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Cancer Research and Treatment > Volume 55(2); 2023 > Article
Kang, Bae, Ahn, Kim, Nam, Lee, Lee, Shim, Sinn, Oh, Chun, Heo, and Cho: Effectiveness of Self-Assessment, TAilored Information, and Lifestyle Management for Cancer Patients’ Returning to Work (START): A Multi-center, Randomized Controlled Trial

Abstract

Purpose

We developed a comprehensive return to work (RTW) intervention covering physical, psycho-social and practical issues for patients newly diagnosed and evaluated its efficacy in terms of RTW.

Materials and Methods

A multi-center randomized controlled trial was done to evaluate the efficacy of the intervention conducted at two university-based cancer centers in Korea. The intervention program comprised educational material at diagnosis, a face-to-face educational session at completion of active treatment, and three individualized telephone counseling sessions. The control group received other education at enrollment.

Results

At 1-month post-intervention (T2), the intervention group was more likely to be working compared to the control group after controlling working status at diagnosis (65.4% vs. 55.9%, p=0.037). Among patients who did not work at baseline, the intervention group was 1.99-times more likely to be working at T2. The mean of knowledge score was higher in the intervention group compared to the control group (7.4 vs. 6.8, p=0.029). At the 1-year follow-up, the intervention group was 65% (95% confidence interval, 0.78 to 3.48) more likely to have higher odds for having work.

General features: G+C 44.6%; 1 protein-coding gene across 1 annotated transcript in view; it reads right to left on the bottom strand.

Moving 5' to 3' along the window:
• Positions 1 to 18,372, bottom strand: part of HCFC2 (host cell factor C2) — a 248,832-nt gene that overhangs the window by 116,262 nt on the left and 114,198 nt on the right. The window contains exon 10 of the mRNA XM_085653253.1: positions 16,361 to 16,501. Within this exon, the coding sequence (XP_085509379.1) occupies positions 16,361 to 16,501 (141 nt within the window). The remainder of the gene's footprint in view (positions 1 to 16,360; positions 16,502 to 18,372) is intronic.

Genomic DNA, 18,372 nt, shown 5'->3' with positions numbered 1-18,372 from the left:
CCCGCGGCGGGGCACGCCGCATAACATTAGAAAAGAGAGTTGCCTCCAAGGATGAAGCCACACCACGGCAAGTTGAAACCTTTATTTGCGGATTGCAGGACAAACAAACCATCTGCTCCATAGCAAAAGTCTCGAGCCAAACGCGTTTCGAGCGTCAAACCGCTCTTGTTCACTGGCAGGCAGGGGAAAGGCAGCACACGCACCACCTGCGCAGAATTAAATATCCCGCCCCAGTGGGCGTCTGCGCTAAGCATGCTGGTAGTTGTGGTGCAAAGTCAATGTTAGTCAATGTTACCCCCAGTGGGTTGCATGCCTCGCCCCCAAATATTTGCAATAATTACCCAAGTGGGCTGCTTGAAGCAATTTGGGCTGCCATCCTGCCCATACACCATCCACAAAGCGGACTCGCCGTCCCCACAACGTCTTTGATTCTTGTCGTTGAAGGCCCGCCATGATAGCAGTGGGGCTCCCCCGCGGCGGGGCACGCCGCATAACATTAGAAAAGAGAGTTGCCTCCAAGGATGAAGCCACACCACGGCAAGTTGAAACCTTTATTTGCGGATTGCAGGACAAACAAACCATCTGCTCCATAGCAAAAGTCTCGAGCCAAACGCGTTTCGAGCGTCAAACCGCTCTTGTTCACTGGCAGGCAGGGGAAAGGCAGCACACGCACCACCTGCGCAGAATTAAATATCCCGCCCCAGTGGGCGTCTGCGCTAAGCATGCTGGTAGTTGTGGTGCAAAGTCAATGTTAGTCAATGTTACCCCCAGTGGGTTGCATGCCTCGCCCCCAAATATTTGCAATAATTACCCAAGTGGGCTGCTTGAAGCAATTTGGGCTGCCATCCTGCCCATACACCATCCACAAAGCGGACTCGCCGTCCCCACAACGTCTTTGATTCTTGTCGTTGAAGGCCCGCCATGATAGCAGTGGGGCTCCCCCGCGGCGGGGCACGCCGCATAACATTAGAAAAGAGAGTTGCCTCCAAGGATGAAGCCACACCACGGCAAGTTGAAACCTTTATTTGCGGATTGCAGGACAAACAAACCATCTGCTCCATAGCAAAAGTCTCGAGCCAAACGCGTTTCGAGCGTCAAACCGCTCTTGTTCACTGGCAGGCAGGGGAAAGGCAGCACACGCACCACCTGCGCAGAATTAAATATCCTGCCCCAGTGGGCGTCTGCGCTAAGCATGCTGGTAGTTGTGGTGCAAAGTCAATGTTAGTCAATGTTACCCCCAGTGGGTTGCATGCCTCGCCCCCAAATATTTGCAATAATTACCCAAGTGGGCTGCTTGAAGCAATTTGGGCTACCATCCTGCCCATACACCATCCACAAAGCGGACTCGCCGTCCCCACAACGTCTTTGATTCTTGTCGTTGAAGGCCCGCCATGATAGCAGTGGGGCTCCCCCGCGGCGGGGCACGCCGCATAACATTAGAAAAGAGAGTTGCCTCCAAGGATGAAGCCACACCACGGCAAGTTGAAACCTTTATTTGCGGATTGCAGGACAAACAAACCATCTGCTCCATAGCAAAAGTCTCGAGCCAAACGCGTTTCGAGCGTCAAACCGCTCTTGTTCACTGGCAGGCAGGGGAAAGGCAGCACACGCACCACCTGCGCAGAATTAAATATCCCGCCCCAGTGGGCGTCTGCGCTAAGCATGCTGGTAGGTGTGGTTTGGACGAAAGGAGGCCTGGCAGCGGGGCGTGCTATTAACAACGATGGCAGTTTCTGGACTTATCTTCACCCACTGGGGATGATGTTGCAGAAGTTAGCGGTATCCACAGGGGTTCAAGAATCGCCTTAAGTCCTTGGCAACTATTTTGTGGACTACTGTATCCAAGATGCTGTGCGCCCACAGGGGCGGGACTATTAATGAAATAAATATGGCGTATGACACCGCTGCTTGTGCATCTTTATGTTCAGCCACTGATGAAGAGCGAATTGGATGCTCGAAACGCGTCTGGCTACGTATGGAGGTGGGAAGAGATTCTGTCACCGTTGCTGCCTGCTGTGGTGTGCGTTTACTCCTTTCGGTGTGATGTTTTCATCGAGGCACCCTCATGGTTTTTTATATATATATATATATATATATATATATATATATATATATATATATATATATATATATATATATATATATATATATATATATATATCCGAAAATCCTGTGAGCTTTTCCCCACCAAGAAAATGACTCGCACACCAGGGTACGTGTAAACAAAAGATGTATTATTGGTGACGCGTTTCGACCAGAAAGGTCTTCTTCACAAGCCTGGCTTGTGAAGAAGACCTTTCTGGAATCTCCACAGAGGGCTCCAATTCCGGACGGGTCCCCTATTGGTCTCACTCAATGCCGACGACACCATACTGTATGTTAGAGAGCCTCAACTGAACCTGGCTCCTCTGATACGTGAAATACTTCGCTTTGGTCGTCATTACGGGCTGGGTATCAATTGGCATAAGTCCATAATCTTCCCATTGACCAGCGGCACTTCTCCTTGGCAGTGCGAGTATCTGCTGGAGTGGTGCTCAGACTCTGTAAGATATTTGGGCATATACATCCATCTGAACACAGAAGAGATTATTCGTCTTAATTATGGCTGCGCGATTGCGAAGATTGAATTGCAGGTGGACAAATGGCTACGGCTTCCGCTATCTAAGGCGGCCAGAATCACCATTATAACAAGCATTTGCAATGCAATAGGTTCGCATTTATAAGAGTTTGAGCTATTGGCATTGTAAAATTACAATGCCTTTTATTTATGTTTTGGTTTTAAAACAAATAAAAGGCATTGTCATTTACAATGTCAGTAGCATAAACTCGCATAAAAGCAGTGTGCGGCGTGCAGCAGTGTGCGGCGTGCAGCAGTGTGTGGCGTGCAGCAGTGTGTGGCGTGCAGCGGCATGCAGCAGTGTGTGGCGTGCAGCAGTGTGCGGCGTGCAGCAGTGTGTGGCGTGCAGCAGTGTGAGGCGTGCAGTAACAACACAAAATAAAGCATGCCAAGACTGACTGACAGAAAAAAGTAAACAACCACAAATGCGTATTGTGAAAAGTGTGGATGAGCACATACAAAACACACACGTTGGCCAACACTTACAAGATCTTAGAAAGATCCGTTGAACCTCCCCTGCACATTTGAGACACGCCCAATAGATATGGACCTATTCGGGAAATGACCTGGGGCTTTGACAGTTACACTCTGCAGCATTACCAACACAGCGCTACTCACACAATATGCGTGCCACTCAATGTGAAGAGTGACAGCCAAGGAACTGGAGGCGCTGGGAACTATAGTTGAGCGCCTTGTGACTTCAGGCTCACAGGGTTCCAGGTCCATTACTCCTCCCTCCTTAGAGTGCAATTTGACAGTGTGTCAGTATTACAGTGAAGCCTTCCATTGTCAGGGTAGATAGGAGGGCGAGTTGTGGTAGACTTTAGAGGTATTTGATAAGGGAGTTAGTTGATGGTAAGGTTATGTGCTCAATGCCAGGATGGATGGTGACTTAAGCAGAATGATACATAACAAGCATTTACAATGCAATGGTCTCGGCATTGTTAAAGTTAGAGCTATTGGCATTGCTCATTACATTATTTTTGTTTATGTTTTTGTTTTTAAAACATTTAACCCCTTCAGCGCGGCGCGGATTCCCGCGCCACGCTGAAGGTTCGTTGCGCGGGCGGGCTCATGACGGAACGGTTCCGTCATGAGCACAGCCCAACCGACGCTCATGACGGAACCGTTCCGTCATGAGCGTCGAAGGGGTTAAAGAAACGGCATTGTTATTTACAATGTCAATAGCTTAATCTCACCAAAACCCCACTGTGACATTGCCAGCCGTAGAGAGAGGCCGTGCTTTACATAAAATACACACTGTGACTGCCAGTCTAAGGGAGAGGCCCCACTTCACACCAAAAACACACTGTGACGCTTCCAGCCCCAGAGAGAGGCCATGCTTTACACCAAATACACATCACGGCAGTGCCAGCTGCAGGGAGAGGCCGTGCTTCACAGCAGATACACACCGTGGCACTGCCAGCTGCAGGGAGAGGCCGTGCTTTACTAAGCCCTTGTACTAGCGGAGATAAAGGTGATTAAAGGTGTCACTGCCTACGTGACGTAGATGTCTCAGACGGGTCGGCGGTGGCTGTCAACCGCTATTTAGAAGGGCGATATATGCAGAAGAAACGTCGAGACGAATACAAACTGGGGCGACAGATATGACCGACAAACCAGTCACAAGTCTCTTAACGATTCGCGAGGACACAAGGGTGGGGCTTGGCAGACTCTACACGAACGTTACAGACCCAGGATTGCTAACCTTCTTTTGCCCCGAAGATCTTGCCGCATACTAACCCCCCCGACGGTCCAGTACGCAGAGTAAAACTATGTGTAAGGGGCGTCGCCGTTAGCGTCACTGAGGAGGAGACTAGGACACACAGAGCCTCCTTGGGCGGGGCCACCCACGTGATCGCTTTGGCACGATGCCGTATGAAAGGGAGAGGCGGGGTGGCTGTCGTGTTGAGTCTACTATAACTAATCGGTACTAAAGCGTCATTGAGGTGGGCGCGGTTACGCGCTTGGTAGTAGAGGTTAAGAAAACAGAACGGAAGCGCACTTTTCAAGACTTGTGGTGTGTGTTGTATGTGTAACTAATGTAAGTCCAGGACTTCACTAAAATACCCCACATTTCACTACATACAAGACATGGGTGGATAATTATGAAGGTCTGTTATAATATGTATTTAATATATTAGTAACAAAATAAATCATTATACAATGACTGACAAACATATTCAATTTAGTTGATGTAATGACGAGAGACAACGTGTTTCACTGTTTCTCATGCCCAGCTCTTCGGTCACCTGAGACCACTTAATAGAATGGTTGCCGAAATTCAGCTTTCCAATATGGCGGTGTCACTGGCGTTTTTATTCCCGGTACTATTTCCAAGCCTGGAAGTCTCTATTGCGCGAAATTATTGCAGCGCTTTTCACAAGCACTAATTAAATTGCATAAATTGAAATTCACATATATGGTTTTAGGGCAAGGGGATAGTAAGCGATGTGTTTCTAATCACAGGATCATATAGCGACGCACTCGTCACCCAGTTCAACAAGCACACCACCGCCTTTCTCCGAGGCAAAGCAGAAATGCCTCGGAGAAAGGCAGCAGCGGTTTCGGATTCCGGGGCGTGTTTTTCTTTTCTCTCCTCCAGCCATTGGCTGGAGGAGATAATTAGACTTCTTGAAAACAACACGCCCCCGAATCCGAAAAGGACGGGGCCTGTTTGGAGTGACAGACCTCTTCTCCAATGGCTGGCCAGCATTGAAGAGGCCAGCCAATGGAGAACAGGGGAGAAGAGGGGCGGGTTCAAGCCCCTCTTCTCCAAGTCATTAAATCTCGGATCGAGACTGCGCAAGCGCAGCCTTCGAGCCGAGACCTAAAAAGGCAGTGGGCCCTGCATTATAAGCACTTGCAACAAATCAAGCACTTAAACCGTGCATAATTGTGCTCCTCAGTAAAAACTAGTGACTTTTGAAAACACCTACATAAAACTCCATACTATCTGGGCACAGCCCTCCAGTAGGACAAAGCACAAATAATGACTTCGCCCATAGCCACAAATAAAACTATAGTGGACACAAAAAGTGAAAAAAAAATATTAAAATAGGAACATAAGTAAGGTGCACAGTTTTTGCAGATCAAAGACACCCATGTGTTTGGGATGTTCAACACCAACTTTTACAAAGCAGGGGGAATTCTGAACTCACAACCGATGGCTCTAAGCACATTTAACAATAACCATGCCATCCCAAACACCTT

Conclusion

The intervention improved work-related knowledge and was effective in facilitating cancer patients’ RTW.

Introduction

Approximately half of all cancer survivors are of working age [1], but 26%–53% cancer survivors lose or quit their jobs [2,3]. Since return to work (RTW) is associated with higher self-esteem, a sense of normalcy, and improved quality of life and financial situation [46], interventions have been developed and implemented in the past two decades to facilitate this. However, small or no effects were shown in previous RTW trials [7,8].